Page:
Vaccination records

At Work Kit
This kit should be in one container, and ready to "grab and go" in case you are evacuated from your workplace, maybe a small backpack. Make sure you have food and water in the kit. 

Comfortable walking shoes and socks
2 lightsticks with hook and lanyard (to draw the attention of rescue workers) 
1 filtering dusk mask (for smoke, dusk, debris, etc.) 
2 juice pouches
1 travel first aid 
1 travel bottle of Tylenol 
1 travel bottle of Visine 
1 travel bottle of hand sanitizer 
1 travel size wet wipes 
1 Ace bandage 
1 large 4x6 inch stick on bandage 
1 King Size Reese's Peanut Butter Cups (peanut butter is a high-protein food that provides energy quickly) 
1 small flashlight with extra batteries 
24oz Water 
Work Gloves 
Rain Poncho 
Space Blanket 
For a smaller school or work emergency kit, you could include 1 drink pouch, 1 glow stick, some Band-Aids, and 1 mask inside a water bottle.

Car Kit 
In case you are stranded, keep an emergency supplies kit in your car. Include food, water, first aid supplies, flares, jumper cables, and seasonal supplies.

Bottled water 
Pen or pencil 
Duct tape 
Small card with information about family medical allergies or conditions emergency phone numbers of family and friends 
Cards and games to pass time 
Cellular phone and charger, extra batteries 
Emergency cash ($20 or more) 
Extra set of clothing, socks and underwear for each family member 
First aid kit 
Insurance: health and car insurance card, phone number of agent, 1-800 number of company 
List of contact numbers for law enforcement agencies 
Phone card and quarters (cell phones dont always work in emergencies) 
Portable radio with spare batteries 
Pre-moistened towelettes 
Reflective vest 
Road atlas, maps 
Snack food (high-energy, non perishable foods: canned nuts, granola bars, peanut butter)
Whistle (to attract attention)  
Matches and candle

Disaster Response

Develop a family communication plan
Your family may not be together when a disaster strikes, so plan how you will contact one another and where you will meet following the disaster. Consider a plan where each family member calls, or emails, the same friend or relative in the event of an emergency. It may be easier to make a long distance call than a local call, so an out of town contact may be included. Be sure each person has a prepaid phone card or coins. It may be difficult to make a call, just be patient and keep trying. See the last page for a form to document your family communication plan.

Learn how and when to turn off utilities:
If there is damage to your home or you are instructed to turn off your utilities:
Locate the electric, gas and water shut-off valves. 
Keep necessary tools near gas and water shut-off valves. 
Teach family members how to turn off utilities. 
If you turn the gas off, a professional must turn it back on. Do not attempt to do this yourself.

There may be conditions under which you will decide to get away, or there may be situations when you are ordered to leave. Plan how you will assemble your family and anticipate where you will go. Choose several destinations in different directions so you have options in an emergency.

Create an evacuation plan:
Plan places where your family will meet, both within and outside of your immediate neighborhood. 
If you have a car, keep a half tank of gas in it at all times in case you need to evacuate. 
Become familiar with alternate routes and other means of transportation out of your area. 
If you do not have a car, plan how you will leave if you have to. 
Take your emergency supply kit unless you have reason to believe it has been contaminated. 
Lock the door behind you.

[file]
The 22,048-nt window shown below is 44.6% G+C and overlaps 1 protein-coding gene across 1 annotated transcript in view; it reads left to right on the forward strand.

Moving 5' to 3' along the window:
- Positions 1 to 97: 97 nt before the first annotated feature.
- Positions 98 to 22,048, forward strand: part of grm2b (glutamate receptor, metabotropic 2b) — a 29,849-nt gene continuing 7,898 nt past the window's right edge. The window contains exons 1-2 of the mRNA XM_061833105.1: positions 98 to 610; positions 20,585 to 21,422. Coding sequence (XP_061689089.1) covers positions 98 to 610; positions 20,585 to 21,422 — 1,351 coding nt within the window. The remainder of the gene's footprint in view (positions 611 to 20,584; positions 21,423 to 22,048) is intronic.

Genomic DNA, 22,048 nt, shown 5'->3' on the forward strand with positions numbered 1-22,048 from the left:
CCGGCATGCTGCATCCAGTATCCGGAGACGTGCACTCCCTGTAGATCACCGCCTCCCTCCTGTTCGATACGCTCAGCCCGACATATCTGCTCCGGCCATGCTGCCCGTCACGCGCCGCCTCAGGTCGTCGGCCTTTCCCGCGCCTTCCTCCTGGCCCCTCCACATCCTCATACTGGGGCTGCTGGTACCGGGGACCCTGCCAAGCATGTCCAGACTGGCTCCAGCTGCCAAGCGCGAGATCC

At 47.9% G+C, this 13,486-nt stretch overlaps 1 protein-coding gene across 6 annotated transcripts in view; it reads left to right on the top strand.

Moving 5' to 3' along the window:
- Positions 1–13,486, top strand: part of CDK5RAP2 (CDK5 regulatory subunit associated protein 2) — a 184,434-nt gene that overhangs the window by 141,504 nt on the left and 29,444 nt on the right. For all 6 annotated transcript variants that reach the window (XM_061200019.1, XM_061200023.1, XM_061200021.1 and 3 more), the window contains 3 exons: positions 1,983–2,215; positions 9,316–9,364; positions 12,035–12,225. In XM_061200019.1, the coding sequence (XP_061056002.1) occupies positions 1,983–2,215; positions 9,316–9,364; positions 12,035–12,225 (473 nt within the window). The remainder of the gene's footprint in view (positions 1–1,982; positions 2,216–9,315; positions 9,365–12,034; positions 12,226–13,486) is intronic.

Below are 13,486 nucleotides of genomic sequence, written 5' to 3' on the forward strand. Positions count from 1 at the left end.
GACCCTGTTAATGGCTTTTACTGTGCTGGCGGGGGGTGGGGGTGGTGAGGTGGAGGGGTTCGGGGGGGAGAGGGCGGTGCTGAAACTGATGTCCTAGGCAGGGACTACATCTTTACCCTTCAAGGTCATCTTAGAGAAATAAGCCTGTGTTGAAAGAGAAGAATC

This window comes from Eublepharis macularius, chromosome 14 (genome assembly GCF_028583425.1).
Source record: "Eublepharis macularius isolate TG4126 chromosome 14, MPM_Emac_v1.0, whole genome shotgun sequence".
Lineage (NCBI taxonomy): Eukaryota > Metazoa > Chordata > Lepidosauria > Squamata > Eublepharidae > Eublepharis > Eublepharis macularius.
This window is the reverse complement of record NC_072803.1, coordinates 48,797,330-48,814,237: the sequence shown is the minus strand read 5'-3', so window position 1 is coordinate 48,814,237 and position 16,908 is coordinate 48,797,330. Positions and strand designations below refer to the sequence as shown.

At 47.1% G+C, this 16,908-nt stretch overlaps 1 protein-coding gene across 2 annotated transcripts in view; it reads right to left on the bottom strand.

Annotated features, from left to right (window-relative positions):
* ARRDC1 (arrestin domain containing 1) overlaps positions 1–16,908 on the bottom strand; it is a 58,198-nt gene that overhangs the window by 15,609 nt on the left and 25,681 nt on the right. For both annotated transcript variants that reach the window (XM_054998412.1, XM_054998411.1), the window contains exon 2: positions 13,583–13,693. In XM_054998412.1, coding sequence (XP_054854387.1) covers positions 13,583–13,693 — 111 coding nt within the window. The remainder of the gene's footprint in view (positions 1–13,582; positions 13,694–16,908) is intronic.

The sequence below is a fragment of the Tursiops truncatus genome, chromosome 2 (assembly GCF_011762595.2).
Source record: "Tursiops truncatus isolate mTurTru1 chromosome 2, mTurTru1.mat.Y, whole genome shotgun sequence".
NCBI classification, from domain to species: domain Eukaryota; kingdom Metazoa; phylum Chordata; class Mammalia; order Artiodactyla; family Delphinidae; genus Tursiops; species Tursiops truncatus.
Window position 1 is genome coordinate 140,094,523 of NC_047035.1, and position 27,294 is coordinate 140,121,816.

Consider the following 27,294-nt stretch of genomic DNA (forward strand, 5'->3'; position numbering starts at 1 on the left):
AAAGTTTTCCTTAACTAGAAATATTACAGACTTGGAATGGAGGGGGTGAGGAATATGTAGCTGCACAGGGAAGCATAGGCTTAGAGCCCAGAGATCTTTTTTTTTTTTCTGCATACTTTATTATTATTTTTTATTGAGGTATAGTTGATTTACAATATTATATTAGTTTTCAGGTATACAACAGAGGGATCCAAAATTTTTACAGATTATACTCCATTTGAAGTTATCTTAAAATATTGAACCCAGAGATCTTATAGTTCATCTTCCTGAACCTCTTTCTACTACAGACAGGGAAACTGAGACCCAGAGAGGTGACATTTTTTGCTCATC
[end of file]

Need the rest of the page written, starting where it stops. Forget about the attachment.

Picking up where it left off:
Take your pets with you, but understand that only service animals may be permitted in public shelters. Plan how you will care for your pets in an emergency. 

If time allows:
Call or email the "out-of-state" contact in your family communications plan. 
Tell them where you are going. 
If there is damage to your home and you are instructed to do so, shut off water, gas and electricity before leaving. 
Leave a note telling others when you left and where you are going. 
Check with neighbors who may need a ride. 

Staying Put / Sheltering in place
Whether you are at home, work or elsewhere, there may be situations when it's simply best to stay where you are and avoid any uncertainty outside.

There are other circumstances when staying put and creating a barrier between yourself and potentially contaminated air outside, a process known as "sealing the room," is a matter of survival. Use available information to assess the situation. If you see large amounts of debris in the air, or if local authorities say the air is badly contaminated, you may want to take this kind of action.

The process used to seal the room is considered a temporary protective measure to create a barrier between you and potentially contaminated air outside. It is a type of sheltering in place that requires preplanning.

To "Shelter in Place and Seal the Room"
Bring your family and pets inside. 
Lock doors, close windows, air vents and fireplace dampers. 
Turn off fans, air conditioning and forced air heating systems. 
Take your emergency supply kit unless you have reason to believe it has been contaminated. 
Go into an interior room with few windows, if possible. 
Seal all windows, doors and air vents with plastic sheeting and duct tape. Consider measuring and cutting the sheeting in advance to save time. 
Be prepared to improvise and use what you have on hand to seal gaps so that you create a barrier between yourself and any contamination. 
Local authorities may not immediately be able to provide information on what is happening and what you should do. However, you should watch TV, listen to the radio or check the Internet often for official news and instructions as they become available. 

For more detailed information & guidance related to personal emergency preparedness for a variety of disaster scenarios go to this website.  An in-depth planning guide based on information from FEMA & The Department of Homeland Security: BLU-MEDs in-depth Emergency Preparation Guide